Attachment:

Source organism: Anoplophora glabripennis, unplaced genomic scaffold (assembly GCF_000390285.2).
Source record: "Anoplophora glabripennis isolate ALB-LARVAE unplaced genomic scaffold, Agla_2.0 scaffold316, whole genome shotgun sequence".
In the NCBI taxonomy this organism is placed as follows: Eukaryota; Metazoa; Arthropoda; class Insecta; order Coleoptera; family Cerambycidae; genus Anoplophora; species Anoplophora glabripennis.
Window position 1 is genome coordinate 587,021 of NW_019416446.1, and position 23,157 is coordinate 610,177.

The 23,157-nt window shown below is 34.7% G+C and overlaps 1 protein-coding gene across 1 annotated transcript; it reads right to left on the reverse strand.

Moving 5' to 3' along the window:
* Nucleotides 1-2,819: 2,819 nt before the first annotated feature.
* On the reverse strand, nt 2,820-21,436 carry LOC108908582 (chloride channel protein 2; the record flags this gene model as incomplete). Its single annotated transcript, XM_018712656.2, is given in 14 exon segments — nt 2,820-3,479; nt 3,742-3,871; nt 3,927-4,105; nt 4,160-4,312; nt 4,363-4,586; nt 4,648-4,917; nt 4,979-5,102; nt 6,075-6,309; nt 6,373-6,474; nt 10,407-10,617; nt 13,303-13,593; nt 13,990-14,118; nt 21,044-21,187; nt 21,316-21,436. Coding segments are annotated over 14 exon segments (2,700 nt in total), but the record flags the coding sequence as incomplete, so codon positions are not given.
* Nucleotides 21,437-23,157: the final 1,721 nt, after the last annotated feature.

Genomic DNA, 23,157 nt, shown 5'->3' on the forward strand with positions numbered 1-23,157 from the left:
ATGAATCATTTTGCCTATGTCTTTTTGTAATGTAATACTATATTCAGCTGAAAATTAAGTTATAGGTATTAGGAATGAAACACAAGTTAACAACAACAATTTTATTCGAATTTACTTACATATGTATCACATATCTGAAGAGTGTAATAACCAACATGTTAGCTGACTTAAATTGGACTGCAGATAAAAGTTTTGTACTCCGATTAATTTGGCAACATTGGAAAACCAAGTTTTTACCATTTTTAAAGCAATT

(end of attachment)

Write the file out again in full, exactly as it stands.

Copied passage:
Source organism: Anoplophora glabripennis, unplaced genomic scaffold (assembly GCF_000390285.2).
Source record: "Anoplophora glabripennis isolate ALB-LARVAE unplaced genomic scaffold, Agla_2.0 scaffold316, whole genome shotgun sequence".
In the NCBI taxonomy this organism is placed as follows: Eukaryota; Metazoa; Arthropoda; class Insecta; order Coleoptera; family Cerambycidae; genus Anoplophora; species Anoplophora glabripennis.
Window position 1 is genome coordinate 587,021 of NW_019416446.1, and position 23,157 is coordinate 610,177.

The 23,157-nt window shown below is 34.7% G+C and overlaps 1 protein-coding gene across 1 annotated transcript; it reads right to left on the reverse strand.

Moving 5' to 3' along the window:
* Nucleotides 1-2,819: 2,819 nt before the first annotated feature.
* On the reverse strand, nt 2,820-21,436 carry LOC108908582 (chloride channel protein 2; the record flags this gene model as incomplete). Its single annotated transcript, XM_018712656.2, is given in 14 exon segments — nt 2,820-3,479; nt 3,742-3,871; nt 3,927-4,105; nt 4,160-4,312; nt 4,363-4,586; nt 4,648-4,917; nt 4,979-5,102; nt 6,075-6,309; nt 6,373-6,474; nt 10,407-10,617; nt 13,303-13,593; nt 13,990-14,118; nt 21,044-21,187; nt 21,316-21,436. Coding segments are annotated over 14 exon segments (2,700 nt in total), but the record flags the coding sequence as incomplete, so codon positions are not given.
* Nucleotides 21,437-23,157: the final 1,721 nt, after the last annotated feature.

Genomic DNA, 23,157 nt, shown 5'->3' on the forward strand with positions numbered 1-23,157 from the left:
ATGAATCATTTTGCCTATGTCTTTTTGTAATGTAATACTATATTCAGCTGAAAATTAAGTTATAGGTATTAGGAATGAAACACAAGTTAACAACAACAATTTTATTCGAATTTACTTACATATGTATCACATATCTGAAGAGTGTAATAACCAACATGTTAGCTGACTTAAATTGGACTGCAGATAAAAGTTTTGTACTCCGATTAATTTGGCAACATTGGAAAACCAAGTTTTTACCATTTTTAAAGCAATT